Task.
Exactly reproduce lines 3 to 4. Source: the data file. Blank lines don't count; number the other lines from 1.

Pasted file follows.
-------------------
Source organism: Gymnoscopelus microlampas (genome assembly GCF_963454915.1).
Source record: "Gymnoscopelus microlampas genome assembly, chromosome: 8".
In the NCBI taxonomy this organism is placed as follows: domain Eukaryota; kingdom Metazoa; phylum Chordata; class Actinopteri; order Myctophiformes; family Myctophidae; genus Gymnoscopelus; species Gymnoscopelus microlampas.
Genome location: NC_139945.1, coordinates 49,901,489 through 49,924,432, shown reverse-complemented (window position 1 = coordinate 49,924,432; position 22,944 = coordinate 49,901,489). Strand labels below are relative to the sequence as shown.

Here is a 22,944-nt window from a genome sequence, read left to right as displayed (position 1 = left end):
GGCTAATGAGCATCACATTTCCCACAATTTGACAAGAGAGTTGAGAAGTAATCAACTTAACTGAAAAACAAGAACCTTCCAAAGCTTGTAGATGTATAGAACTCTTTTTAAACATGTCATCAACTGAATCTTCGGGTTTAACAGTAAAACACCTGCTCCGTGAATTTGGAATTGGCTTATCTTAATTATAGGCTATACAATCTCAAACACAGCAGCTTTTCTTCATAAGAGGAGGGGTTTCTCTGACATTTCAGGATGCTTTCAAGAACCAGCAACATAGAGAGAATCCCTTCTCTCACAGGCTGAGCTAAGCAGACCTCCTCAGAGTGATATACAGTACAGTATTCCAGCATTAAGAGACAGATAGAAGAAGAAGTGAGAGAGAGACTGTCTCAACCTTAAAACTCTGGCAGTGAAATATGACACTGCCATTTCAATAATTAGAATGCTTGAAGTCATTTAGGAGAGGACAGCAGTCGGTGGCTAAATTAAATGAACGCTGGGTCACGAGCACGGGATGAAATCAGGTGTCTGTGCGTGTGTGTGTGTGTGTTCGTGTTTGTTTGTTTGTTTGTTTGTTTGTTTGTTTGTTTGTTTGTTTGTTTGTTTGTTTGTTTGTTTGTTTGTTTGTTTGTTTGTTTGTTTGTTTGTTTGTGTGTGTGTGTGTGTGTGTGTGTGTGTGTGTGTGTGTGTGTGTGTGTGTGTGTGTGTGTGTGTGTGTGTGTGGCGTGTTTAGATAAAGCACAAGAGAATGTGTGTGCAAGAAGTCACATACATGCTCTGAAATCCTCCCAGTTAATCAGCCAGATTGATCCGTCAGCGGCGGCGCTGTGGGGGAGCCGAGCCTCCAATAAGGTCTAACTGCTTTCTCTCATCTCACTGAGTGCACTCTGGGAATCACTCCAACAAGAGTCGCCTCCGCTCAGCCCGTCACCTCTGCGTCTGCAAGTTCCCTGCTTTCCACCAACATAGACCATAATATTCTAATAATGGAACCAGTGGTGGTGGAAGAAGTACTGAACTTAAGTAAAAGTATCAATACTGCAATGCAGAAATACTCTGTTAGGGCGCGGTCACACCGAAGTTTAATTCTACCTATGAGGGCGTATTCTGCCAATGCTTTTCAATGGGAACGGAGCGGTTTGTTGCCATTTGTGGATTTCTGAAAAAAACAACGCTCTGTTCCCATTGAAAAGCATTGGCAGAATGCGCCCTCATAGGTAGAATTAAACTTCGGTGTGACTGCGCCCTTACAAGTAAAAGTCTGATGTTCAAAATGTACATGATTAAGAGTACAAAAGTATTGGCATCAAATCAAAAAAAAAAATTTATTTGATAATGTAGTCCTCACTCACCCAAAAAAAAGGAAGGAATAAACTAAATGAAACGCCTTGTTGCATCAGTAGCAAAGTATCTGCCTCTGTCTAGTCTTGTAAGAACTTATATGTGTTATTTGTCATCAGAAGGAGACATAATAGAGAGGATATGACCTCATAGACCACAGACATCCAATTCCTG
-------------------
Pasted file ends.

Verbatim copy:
In the NCBI taxonomy this organism is placed as follows: domain Eukaryota; kingdom Metazoa; phylum Chordata; class Actinopteri; order Myctophiformes; family Myctophidae; genus Gymnoscopelus; species Gymnoscopelus microlampas.
Genome location: NC_139945.1, coordinates 49,901,489 through 49,924,432, shown reverse-complemented (window position 1 = coordinate 49,924,432; position 22,944 = coordinate 49,901,489). Strand labels below are relative to the sequence as shown.